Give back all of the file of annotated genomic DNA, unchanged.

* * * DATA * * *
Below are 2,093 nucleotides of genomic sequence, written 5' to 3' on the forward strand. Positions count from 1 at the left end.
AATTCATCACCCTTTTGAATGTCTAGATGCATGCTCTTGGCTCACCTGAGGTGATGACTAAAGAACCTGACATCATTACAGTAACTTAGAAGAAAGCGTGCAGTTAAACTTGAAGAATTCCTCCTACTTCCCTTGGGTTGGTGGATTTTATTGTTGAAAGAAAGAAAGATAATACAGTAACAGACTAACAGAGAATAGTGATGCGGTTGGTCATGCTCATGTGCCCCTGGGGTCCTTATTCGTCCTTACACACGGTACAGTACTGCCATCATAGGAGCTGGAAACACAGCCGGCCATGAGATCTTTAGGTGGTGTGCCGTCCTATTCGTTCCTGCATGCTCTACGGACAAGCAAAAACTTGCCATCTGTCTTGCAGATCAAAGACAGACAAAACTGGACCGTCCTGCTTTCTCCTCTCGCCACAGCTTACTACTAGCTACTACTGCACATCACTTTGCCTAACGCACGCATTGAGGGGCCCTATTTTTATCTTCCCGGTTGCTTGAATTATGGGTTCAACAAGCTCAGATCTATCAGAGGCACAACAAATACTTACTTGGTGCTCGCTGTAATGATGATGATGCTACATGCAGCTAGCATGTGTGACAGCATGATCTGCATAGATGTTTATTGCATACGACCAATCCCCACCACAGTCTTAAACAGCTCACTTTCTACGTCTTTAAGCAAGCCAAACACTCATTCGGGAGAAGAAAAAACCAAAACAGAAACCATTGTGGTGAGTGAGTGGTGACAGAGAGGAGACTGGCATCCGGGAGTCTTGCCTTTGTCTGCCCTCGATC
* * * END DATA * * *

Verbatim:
Below are 2,093 nucleotides of genomic sequence, written 5' to 3' on the forward strand. Positions count from 1 at the left end.
AATTCATCACCCTTTTGAATGTCTAGATGCATGCTCTTGGCTCACCTGAGGTGATGACTAAAGAACCTGACATCATTACAGTAACTTAGAAGAAAGCGTGCAGTTAAACTTGAAGAATTCCTCCTACTTCCCTTGGGTTGGTGGATTTTATTGTTGAAAGAAAGAAAGATAATACAGTAACAGACTAACAGAGAATAGTGATGCGGTTGGTCATGCTCATGTGCCCCTGGGGTCCTTATTCGTCCTTACACACGGTACAGTACTGCCATCATAGGAGCTGGAAACACAGCCGGCCATGAGATCTTTAGGTGGTGTGCCGTCCTATTCGTTCCTGCATGCTCTACGGACAAGCAAAAACTTGCCATCTGTCTTGCAGATCAAAGACAGACAAAACTGGACCGTCCTGCTTTCTCCTCTCGCCACAGCTTACTACTAGCTACTACTGCACATCACTTTGCCTAACGCACGCATTGAGGGGCCCTATTTTTATCTTCCCGGTTGCTTGAATTATGGGTTCAACAAGCTCAGATCTATCAGAGGCACAACAAATACTTACTTGGTGCTCGCTGTAATGATGATGATGCTACATGCAGCTAGCATGTGTGACAGCATGATCTGCATAGATGTTTATTGCATACGACCAATCCCCACCACAGTCTTAAACAGCTCACTTTCTACGTCTTTAAGCAAGCCAAACACTCATTCGGGAGAAGAAAAAACCAAAACAGAAACCATTGTGGTGAGTGAGTGGTGACAGAGAGGAGACTGGCATCCGGGAGTCTTGCCTTTGTCTGCCCTCGATC